We like to show you this Kohiki-de chawan made by one of the most famous contemporary artists of Japan, Shiro Tsujimura, enclosed in its originally signed wood box. Modeled after Korean Yi Dynasty (1392-1910) Punch'ng wares, Kohiki typically refers to an iron-rich clay body covered over with white slip and then a translucent glaze. In Japan, the Kohiki style started with Korean potters and appealed greatly to the busho chajin or warrior-tea men of the late 1500s. Kohiki is thus a style closely associated with tea.
Very few potters in the current Japanese ceramic world make chadogu (tea utensils) as well as Tsujimura Shiro (born 1947). He doesn't concentrate on any one genre though -- he fires Shigaraki, Iga, Shino, Kohiki, Ido, Oku-Korai, Kuro Oribe and Setoguro all with the same intensity and finesse. He was honored with a solo chadogu exhibition at the Kyoto Chado Shiryokan in 1999, only the second contemporary pottery to have such an exhibition after Kyoto veteran Fujihira Shin.
One of the leading ceramic artists of Japan, Tsujimura's art and approach are founded on the beauty and purity of the earth and its relationship and transformation with nature and fire. Tsujimura's creative and artistic personality is anything but conventional. Inspired, in 1965, by a classic Ido tea bowl from the Japan Folk Crafts Museum, ancient Japanese and Korean techniques and traditions, and from his experience in the Zen temple of Sanshoji, Tsujimura's work is based on a strict relationship with the past and his uncompromising individuality.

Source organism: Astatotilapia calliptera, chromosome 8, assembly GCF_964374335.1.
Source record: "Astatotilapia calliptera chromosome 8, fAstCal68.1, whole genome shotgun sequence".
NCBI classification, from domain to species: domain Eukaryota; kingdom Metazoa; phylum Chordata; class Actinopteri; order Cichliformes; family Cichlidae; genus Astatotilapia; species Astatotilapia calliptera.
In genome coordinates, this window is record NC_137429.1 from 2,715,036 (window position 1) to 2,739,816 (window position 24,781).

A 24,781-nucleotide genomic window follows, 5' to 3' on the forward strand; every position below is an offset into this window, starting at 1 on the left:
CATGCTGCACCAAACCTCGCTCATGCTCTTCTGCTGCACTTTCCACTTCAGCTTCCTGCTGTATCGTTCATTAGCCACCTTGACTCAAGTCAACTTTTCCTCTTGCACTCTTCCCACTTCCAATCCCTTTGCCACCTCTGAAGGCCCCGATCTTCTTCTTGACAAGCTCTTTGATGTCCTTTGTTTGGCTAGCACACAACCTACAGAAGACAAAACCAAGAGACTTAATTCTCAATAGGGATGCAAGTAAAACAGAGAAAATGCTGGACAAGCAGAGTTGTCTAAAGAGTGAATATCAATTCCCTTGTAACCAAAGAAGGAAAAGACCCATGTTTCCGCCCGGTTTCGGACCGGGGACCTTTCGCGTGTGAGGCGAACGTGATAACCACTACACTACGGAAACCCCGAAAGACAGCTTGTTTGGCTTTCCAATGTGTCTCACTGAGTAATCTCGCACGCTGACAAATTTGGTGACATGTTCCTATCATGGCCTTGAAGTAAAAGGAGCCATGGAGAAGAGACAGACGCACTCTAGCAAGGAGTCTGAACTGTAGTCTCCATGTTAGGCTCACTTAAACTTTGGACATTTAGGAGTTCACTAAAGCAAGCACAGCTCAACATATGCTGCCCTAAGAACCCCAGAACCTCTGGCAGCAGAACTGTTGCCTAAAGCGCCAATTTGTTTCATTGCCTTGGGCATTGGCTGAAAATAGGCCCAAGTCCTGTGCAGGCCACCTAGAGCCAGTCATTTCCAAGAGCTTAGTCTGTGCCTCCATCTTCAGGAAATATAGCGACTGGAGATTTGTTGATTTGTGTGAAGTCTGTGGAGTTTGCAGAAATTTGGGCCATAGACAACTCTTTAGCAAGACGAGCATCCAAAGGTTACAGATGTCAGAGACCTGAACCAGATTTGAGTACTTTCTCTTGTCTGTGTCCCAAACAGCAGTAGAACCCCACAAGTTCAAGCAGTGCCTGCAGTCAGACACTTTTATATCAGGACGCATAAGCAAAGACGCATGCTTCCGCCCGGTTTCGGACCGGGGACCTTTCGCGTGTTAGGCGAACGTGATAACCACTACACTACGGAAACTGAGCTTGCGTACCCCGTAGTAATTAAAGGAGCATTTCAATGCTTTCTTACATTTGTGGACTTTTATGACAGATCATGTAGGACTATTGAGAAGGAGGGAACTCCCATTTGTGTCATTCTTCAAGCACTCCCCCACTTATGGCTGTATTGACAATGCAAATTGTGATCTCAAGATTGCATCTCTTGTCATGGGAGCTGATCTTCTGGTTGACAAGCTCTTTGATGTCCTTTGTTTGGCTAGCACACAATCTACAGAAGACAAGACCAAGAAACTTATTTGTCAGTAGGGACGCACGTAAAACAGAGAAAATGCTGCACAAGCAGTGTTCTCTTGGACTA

Self-taught, one of the beauties of Tsujimura's work comes from his lack of formal artistic training, allowing a purity to his creations. The individuality of his art, and his own individuality as an artist can be summarized in his statement: 'I have no teacher, and I take no apprentices'. Independent, he creates his own style and his own techniques, always linked, however, to the traditions of the past.
In his own words: 'To think about many things or to reflect doesn't help to make a successful object.
Success comes when it comes, it fails when it fails.' -Shiro Tsujimura
His studio, built in the mountains of Nara, is a mythical site and the birthplace of his creations. It is with the earth from his property that Tsujimura creates his own clay. He works it, fires it and lets it mature and age with the passing of time. Indeed, one can find buried ceramics, covered with vines and bamboo. These pieces that age with time illustrate the importance that Tsujimura places on the intangible quality of nature and the passing of time.
One of the greatest ceramic artists in Japan, Tsujimura is a perfectionist in his art and recognizes his obsession with achieving his goals. Tsujimura is incontestably, the most capable artist to create works of art that retain the purity, and respect the traditions of Zen, Japanese and Korean ceramic art of the past.
Size: 8,7 cm height x 15,4 cm in diameter.